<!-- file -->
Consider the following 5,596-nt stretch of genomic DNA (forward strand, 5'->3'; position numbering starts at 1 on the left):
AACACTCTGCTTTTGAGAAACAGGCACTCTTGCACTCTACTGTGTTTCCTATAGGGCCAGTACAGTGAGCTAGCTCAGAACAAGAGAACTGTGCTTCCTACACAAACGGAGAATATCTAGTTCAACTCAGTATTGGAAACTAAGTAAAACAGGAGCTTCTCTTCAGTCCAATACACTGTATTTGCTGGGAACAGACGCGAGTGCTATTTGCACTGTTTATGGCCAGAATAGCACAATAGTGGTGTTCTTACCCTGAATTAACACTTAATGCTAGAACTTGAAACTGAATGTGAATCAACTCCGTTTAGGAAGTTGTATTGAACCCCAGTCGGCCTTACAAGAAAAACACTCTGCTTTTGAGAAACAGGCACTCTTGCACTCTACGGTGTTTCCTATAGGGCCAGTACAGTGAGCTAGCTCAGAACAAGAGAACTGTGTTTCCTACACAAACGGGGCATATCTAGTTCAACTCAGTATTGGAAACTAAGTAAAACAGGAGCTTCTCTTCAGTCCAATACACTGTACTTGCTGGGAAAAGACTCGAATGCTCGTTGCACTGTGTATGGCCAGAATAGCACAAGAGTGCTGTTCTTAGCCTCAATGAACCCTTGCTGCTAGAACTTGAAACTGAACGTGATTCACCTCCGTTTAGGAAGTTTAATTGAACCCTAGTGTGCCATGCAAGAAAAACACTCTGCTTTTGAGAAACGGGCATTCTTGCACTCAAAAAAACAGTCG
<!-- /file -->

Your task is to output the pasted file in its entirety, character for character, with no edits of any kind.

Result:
Consider the following 5,596-nt stretch of genomic DNA (forward strand, 5'->3'; position numbering starts at 1 on the left):
AACACTCTGCTTTTGAGAAACAGGCACTCTTGCACTCTACTGTGTTTCCTATAGGGCCAGTACAGTGAGCTAGCTCAGAACAAGAGAACTGTGCTTCCTACACAAACGGAGAATATCTAGTTCAACTCAGTATTGGAAACTAAGTAAAACAGGAGCTTCTCTTCAGTCCAATACACTGTATTTGCTGGGAACAGACGCGAGTGCTATTTGCACTGTTTATGGCCAGAATAGCACAATAGTGGTGTTCTTACCCTGAATTAACACTTAATGCTAGAACTTGAAACTGAATGTGAATCAACTCCGTTTAGGAAGTTGTATTGAACCCCAGTCGGCCTTACAAGAAAAACACTCTGCTTTTGAGAAACAGGCACTCTTGCACTCTACGGTGTTTCCTATAGGGCCAGTACAGTGAGCTAGCTCAGAACAAGAGAACTGTGTTTCCTACACAAACGGGGCATATCTAGTTCAACTCAGTATTGGAAACTAAGTAAAACAGGAGCTTCTCTTCAGTCCAATACACTGTACTTGCTGGGAAAAGACTCGAATGCTCGTTGCACTGTGTATGGCCAGAATAGCACAAGAGTGCTGTTCTTAGCCTCAATGAACCCTTGCTGCTAGAACTTGAAACTGAACGTGATTCACCTCCGTTTAGGAAGTTTAATTGAACCCTAGTGTGCCATGCAAGAAAAACACTCTGCTTTTGAGAAACGGGCATTCTTGCACTCAAAAAAACAGTCG